(vi)   the country of origin or place of provenance under the same circumstances when it is required in the Food Information Regulation for pre-packed food (e.g., where failure to indicate this might mislead the consumer as to the true country of origin or place of provenance of the food);

(vii)   instructions for use where it would be difficult to make appropriate use of the food in the absence of such instructions; and

(viii)  with respect to beverages containing more than 1.2 % by volume of alcohol, the actual alcoholic strength by volume.

The Proposal also provides rules regarding how, e.g., information about substances and products causing allergies or intolerances shall be communicated to the consumer.  The relevant information may be provided by means of:

  • a written notice or similar in the immediate proximity of the food;
  • written material which is presented or accompanies the food;
  • oral communication;
  • the legal name of the food (provided that it is clear from the name that the substance or product constitutes an ingredient or processing aid); or
  • through other methods provided that the information, if necessary, can be provided orally.

If the food business operator chooses to provide the information only after a request from the consumer, the operator would need to ensure that it was clear how the consumer can access to the information.  Particular information on how to access the information may be given in writing e.g., through a notice or in a menu or orally.  Such particular information does not have to be provided in cases where the consumer's allergies and hypersensitivities have been documented in advance and thereby ascertained.  This may be the case e.g., when a person is hospitalised since allergies and hypersensitivities are recorded in the patient chart and the food is provided based on this information.  This means that in such case the provider of the food does not need to put up signs on how information on allergens can be given.  However, all other rules are applicable in such cases, meaning that the consumer who orders the food or gets provided with the food in e.g., a hospital has the right to get information on whether the food contains any of the 14 allergens, listed in the Food Information Regulation and the further information which shall be provided upon request in accordance with the Proposal.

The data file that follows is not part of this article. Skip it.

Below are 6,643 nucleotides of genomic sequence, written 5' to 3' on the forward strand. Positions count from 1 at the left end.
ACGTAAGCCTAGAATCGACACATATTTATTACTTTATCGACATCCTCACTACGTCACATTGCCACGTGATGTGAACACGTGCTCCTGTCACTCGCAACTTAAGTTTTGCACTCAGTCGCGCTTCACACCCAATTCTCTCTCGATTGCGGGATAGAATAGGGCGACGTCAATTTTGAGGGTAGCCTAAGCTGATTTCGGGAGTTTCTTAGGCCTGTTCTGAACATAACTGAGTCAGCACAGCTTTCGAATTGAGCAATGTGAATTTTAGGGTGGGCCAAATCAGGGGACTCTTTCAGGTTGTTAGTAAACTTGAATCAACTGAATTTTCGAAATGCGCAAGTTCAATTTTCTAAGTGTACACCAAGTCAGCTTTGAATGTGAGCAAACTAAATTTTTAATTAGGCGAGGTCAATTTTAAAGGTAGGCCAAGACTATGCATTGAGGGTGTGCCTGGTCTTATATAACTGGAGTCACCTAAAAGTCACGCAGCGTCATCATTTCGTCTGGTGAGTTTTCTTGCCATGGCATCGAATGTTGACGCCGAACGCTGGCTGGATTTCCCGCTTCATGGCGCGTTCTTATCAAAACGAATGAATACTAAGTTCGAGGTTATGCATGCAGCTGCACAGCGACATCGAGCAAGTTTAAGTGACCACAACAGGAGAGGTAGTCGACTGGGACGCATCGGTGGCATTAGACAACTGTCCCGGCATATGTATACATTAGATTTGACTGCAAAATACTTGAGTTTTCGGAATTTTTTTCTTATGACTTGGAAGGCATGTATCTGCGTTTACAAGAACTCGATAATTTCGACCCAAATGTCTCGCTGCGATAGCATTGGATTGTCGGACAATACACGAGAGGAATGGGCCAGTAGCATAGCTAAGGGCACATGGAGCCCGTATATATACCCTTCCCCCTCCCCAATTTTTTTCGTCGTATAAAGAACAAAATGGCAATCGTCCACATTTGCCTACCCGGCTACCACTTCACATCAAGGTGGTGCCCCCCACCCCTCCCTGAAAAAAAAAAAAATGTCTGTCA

Status of the Proposal

The NFA sent the Proposal out for remittance in May 2014 and it appeared that the legislation proposed raised significant interest from interested parties.  Remittances and comments were submitted to the NFA from trade industry organisations and trade interest organisations as well as individuals.  Several parties argued that the new rules are not sufficient and state that they would have liked to see a greater responsibility for restaurant owners to disclose all ingredients in their food.  Meanwhile many caterers expressed the view that the new rules go too far, as they require too much of individual restaurants placing a too great a burden on these operators, which might create difficulties in implementation.

The Proposal has now been communicated to the European Commission and will enter into force in Sweden on 13 December 2014.